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Three ways to be more self-aware at work

The more self-aware you are, the more effective you can be.

Three ways to be more self-aware at work
[Photo: Vince Fleming]

We like to think of the workplace as strictly for business. Though most CEOs wouldn’t admit it, companies can sometimes feel like playgrounds, with emotion dictating the way employees interact with colleagues, managers, and clients.

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Emotions come in when we get stressed about a deadline, and when we get excited about an area we’re passionate about. They play a part when we bond with our team, and when we feel someone has broken our trust.

We all have triggers: a phrase, an assumption, or a behavior that makes us absolutely crazy. Generally, triggers tap deep into our core, revealing our insecurities and frustrations all at once. The reality is that we’re all human, which means we’re all feeling emotions at work–at least until the robots arrive.

It’s good to feel a broad spectrum of emotions, even the uncomfortable ones. But this can get in the way of work. So if the workday is filled with emotions but no one really talks about them, how do we strike a balance and continue to get the job done?

The key is building self-awareness of what sets you off. Here are three steps to take to build self-awareness of how you’re feeling, and what’s tapping those emotions on the job.

Know what triggers you

What makes you irrationally defensive? What gets you out of your rational thinking brain and into your gut and heart? It’s important to understand what triggers an emotional response so that you can be intentional about how you want to respond.

For me, hearing gendered feedback (critical subjective feedback that relies on vague, negative words typically reserved to describe women, such as “abrasive,” “too strong,” or “emotional”) really gets my goat.
For others, it’s hearing they’ve been passed up for a promotion, or a phrase from their boss that suggests they don’t trust them to get the job done. Often, such a slight is unintentional, but the outcome is the same. We let our emotional response run the show.

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Related: Five emotionally intelligent habits for handling work frustrations


To tackle this head on, think back to your most tense moments at work: What made your blood boil? When have you regretted how you’ve behaved or let emotions get the best of you? Was it something someone did or said? Call upon the feeling and see if you can unpack its root cause.

Slow down to choose your response

If you can begin to recognize your triggers, you can choose your response to them, as opposed to simply reacting. To do this, you need to slow your system down. Take deep breaths, remind yourself this is not a true fight-or-flight scenario, and break eye contact if you need to. Go for a walk if you can, and if you can’t, then look out the window. Even if you’re in the middle of a meeting, there’s no harm in taking a quick bathroom break to calm yourself down.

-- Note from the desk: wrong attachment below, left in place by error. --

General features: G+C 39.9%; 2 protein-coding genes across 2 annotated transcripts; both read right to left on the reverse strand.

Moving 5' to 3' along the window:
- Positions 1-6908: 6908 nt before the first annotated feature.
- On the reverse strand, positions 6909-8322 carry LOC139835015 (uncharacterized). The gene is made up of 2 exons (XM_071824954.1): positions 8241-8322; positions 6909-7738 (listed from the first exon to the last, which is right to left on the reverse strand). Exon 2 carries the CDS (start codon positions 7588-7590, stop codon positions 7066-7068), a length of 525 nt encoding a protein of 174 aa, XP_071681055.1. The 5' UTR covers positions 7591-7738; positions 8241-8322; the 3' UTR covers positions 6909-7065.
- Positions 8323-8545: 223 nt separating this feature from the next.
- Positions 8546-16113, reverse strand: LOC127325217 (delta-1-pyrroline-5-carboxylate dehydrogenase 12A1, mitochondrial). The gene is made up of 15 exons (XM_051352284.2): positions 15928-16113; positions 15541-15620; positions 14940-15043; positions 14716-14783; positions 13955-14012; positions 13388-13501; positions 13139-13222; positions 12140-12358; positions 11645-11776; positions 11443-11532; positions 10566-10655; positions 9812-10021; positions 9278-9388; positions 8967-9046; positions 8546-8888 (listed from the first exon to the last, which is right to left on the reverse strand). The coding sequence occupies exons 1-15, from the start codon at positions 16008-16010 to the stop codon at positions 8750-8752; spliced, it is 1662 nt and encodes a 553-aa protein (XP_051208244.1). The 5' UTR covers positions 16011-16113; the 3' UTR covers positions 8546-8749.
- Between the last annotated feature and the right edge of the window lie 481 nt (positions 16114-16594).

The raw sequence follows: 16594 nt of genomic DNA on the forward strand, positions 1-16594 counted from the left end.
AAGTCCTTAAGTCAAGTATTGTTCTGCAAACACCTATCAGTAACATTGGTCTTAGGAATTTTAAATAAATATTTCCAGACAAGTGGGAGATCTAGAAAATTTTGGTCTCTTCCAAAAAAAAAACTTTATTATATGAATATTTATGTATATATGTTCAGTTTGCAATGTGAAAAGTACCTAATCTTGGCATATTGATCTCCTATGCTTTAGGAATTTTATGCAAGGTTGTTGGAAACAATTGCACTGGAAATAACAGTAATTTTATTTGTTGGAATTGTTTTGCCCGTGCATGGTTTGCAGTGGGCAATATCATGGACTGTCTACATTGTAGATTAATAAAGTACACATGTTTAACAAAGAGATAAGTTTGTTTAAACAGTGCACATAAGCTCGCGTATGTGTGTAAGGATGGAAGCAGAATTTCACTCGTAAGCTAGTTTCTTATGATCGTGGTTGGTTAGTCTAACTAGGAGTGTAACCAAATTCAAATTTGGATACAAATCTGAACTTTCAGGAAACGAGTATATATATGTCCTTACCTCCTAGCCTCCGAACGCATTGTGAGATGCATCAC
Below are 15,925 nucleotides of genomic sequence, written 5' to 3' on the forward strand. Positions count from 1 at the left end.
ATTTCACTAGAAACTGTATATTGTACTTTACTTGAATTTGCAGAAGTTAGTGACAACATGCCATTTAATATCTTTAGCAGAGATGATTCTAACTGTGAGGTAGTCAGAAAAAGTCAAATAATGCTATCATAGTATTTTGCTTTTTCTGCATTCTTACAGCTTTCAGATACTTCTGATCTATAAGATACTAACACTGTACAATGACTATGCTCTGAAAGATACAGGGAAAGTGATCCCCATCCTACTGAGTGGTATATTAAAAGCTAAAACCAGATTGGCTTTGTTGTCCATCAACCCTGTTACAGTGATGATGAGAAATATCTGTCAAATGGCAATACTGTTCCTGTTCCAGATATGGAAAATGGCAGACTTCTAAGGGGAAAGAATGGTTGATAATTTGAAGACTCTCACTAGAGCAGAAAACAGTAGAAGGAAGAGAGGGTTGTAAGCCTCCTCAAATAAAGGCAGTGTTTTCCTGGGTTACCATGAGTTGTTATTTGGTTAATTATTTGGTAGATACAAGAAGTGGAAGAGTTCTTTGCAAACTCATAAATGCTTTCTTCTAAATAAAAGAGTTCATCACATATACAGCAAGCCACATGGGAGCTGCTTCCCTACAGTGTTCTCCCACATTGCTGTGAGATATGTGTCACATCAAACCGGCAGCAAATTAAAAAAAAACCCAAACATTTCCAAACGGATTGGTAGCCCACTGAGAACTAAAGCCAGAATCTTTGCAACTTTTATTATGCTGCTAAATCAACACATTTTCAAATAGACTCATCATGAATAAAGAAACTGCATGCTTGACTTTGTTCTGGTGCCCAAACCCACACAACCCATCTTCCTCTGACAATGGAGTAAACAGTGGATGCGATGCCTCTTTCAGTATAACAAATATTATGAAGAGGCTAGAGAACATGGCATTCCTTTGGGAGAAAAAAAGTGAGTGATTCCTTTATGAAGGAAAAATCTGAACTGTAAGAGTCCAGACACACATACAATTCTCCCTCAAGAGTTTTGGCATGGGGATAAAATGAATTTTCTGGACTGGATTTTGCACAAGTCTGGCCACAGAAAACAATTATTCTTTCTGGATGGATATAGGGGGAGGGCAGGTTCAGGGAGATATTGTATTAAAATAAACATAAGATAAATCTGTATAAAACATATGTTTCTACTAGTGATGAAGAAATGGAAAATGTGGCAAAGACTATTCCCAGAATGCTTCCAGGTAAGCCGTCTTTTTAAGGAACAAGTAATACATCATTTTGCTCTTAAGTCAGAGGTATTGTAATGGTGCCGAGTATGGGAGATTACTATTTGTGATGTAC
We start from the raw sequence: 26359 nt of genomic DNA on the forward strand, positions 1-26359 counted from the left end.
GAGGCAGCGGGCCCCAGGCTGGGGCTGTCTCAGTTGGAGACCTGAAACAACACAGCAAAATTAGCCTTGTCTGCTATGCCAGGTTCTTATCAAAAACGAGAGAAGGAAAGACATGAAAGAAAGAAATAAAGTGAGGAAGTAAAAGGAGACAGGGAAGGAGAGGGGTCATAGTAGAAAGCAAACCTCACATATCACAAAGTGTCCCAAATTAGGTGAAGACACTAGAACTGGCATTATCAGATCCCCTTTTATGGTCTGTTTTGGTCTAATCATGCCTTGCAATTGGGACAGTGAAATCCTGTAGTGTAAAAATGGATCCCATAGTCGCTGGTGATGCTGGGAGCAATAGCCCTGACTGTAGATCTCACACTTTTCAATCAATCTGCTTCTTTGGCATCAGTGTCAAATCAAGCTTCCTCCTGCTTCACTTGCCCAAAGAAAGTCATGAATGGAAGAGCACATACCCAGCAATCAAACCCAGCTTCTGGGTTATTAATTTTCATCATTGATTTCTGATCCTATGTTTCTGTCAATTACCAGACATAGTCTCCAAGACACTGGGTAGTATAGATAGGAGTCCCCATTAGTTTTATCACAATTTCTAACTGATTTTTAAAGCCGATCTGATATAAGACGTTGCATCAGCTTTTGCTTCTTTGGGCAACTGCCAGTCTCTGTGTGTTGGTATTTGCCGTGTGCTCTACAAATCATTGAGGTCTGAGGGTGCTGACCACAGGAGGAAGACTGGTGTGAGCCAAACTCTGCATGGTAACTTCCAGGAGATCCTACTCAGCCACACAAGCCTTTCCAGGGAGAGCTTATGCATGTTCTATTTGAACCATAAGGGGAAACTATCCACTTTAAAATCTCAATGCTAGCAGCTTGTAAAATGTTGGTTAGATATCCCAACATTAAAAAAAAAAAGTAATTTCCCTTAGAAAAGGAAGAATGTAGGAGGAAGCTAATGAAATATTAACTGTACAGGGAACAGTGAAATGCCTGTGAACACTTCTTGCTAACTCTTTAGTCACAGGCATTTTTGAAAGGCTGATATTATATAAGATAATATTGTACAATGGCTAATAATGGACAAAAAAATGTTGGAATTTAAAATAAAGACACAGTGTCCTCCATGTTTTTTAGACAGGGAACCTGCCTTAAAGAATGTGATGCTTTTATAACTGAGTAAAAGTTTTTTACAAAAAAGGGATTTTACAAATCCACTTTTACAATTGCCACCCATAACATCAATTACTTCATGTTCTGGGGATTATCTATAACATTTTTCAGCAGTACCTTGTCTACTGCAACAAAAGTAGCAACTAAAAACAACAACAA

Communicate what’s happening to others

Remember my trigger of hearing potentially gendered feedback? When I hear it, I can feel steam coming out of my ears. I get frustrated by what feels to me to be lazy language, and I get angry on behalf of all the women in the workplace who’ve ever had to deal with it. Especially early in my career, it was really hard for me to hear feedback of this kind. My pulse would quicken, my inner monologue would race, and I couldn’t hear anything the feedback giver was saying anymore.


Related: Emotionally intelligent ways to express these five feelings at work


Now that I know this about myself, I can recognize it when it happens and then choose how I want to respond. This doesn’t mean that these words no longer affect me; they still make my pulse quicken, and I still dislike gendered feedback with the fire of 1,000 suns. But now I can be honest about what’s happening and clue the other person in to my experience so they’re not surprised by my response.

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For me, that means pausing and saying, “That language is actually triggering to me and I’m afraid it’s taking me somewhere else. Can we take a break and come back to this? I want our discussion to be productive, and I’m not able to do that at the moment. Mind if we return to this tomorrow, when I’ve had a little more time to process?”

With practice, you’ll be able to recognize your triggers, begin to take ownership of them, and have a constructive conversation that allows you to get your work done effectively and professionally.

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About the author

Ximena Vengoechea is a design researcher, writer, and illustrator whose work on personal and professional development has been published in Inc., Newsweek, and HuffPost. She currently manages a team of researchers at Pinterest, in addition to leading a company-wide mentorship program

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